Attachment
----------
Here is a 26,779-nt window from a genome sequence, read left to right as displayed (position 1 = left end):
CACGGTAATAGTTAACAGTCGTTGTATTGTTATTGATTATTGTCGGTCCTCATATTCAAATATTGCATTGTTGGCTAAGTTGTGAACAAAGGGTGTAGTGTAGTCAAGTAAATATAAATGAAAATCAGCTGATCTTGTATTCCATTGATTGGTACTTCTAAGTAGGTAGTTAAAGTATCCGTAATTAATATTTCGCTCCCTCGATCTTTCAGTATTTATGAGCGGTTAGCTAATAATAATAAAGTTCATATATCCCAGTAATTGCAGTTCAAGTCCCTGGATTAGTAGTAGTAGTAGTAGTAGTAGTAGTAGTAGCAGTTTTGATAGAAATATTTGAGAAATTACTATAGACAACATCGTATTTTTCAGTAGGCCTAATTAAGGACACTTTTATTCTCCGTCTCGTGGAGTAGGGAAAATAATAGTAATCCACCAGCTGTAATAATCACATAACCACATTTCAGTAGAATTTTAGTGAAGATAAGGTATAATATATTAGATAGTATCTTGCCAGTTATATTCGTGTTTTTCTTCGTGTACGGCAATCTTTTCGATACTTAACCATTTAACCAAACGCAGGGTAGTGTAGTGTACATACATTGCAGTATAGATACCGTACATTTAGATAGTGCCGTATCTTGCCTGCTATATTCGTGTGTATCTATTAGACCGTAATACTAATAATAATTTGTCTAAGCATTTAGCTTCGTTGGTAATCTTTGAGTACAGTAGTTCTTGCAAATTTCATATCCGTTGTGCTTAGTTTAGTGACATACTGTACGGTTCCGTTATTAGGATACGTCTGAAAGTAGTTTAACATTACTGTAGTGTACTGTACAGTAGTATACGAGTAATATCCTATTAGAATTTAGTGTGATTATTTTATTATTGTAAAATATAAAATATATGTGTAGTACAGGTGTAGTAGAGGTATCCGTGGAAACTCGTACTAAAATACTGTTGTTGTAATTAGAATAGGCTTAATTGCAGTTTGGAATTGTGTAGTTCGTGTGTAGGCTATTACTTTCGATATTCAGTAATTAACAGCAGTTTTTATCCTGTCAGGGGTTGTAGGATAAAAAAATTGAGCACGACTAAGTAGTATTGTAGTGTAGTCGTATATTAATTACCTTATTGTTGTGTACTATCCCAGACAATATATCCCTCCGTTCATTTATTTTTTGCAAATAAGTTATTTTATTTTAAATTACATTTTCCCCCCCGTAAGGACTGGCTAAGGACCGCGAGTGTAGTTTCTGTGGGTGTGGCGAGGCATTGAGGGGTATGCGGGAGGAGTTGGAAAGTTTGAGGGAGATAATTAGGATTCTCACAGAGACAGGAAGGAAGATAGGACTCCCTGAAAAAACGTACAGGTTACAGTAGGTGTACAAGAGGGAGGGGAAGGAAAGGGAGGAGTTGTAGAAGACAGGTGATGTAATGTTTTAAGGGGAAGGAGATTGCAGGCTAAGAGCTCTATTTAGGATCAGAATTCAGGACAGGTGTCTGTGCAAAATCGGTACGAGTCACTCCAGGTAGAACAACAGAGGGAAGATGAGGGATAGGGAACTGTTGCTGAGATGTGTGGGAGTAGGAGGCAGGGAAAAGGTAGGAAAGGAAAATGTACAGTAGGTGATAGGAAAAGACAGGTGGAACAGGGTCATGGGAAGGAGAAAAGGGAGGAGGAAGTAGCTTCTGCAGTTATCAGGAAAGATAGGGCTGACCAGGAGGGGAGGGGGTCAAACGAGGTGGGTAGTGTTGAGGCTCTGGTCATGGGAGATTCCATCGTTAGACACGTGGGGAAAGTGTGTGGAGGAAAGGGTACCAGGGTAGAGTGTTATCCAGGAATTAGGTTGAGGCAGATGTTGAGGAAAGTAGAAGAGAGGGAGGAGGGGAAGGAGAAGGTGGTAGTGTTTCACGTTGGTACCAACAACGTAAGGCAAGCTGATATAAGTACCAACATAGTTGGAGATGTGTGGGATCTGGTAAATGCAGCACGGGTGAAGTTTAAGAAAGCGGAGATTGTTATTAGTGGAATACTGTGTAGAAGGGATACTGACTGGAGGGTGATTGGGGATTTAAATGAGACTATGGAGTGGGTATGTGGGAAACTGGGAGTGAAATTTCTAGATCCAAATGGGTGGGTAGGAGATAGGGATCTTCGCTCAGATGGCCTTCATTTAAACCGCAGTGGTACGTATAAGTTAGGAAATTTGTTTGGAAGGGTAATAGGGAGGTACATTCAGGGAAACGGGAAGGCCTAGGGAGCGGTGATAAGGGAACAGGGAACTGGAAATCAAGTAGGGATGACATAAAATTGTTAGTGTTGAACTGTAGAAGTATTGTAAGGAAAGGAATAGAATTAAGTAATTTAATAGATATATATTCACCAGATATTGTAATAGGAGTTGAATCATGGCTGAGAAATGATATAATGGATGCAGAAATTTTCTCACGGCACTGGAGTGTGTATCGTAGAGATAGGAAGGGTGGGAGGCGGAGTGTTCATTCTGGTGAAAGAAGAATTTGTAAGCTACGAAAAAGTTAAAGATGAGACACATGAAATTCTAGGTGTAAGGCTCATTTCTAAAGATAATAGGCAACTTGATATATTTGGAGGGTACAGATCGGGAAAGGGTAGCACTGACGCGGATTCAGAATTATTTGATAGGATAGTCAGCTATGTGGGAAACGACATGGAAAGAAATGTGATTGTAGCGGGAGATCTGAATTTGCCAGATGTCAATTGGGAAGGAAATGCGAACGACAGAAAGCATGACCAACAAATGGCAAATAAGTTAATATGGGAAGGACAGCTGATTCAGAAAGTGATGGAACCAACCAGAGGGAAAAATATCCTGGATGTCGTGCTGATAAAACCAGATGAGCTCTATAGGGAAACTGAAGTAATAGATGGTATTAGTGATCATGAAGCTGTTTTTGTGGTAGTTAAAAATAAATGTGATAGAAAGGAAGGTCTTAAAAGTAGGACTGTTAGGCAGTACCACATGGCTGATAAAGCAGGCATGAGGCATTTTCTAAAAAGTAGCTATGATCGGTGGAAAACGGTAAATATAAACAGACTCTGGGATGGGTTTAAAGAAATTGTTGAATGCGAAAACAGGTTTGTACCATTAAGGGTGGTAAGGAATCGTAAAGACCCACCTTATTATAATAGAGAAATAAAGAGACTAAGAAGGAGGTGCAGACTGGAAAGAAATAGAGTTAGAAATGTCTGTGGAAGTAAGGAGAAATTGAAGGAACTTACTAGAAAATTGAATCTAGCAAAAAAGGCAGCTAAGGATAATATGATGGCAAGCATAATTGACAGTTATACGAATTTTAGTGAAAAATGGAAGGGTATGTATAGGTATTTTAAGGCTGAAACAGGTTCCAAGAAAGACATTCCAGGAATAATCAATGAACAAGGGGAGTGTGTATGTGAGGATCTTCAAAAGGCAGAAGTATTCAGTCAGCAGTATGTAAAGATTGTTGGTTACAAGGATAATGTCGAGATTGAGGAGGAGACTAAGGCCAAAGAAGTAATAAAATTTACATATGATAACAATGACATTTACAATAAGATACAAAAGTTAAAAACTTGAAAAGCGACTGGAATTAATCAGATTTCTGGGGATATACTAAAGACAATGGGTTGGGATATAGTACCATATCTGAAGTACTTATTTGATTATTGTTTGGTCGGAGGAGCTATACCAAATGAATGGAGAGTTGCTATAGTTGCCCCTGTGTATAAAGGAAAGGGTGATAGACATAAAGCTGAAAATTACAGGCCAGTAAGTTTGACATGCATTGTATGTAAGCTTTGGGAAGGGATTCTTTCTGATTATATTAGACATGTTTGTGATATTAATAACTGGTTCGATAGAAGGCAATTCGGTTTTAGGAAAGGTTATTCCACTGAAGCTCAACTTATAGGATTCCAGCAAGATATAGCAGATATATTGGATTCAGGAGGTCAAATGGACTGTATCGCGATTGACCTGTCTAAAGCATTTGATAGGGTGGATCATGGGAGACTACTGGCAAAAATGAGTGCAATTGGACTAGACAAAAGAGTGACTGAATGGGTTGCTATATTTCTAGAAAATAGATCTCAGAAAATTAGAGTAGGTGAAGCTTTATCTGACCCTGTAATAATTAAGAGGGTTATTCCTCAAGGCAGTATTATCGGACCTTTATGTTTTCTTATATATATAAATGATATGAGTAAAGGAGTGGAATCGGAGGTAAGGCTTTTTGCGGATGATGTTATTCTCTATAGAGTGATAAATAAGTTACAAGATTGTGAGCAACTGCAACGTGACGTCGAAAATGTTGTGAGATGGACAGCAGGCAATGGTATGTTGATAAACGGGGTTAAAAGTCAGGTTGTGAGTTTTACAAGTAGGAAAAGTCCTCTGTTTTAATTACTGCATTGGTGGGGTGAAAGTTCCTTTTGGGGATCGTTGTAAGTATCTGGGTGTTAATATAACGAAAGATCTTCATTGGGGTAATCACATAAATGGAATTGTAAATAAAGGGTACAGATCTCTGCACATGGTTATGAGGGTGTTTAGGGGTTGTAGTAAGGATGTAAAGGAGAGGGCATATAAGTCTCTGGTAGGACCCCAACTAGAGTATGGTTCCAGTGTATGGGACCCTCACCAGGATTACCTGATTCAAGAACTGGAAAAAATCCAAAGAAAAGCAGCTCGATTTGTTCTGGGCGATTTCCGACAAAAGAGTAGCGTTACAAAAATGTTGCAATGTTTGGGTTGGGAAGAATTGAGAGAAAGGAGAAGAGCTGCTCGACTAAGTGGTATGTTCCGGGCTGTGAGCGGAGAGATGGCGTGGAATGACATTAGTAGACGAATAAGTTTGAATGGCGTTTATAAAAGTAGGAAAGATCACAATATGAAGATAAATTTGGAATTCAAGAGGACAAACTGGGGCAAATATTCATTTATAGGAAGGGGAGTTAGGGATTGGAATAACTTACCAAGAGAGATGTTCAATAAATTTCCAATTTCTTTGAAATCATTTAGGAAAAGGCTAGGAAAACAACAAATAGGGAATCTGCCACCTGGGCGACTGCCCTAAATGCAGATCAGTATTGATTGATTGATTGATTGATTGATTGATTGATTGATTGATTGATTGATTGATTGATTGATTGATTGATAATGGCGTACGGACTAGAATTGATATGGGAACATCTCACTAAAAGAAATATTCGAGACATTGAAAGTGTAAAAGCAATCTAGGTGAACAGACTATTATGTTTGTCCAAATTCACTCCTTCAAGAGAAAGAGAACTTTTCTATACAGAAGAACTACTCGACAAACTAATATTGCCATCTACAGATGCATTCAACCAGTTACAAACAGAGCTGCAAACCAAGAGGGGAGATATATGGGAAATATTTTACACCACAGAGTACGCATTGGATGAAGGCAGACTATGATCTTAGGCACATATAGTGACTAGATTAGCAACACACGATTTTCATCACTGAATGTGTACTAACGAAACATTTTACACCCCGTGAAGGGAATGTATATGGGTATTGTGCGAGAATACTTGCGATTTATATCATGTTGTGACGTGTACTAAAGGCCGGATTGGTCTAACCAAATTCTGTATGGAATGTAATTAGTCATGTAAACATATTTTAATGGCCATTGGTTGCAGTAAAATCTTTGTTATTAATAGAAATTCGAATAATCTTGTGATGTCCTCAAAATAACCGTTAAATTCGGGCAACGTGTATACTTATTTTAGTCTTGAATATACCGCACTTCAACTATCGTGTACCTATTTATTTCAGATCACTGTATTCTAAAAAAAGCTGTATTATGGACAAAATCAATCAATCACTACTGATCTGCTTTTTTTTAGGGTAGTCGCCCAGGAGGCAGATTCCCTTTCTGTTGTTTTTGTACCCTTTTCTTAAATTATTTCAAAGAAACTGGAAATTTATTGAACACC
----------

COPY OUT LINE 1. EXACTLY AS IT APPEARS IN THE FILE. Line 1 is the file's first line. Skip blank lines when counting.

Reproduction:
Here is a 26,779-nt window from a genome sequence, read left to right as displayed (position 1 = left end):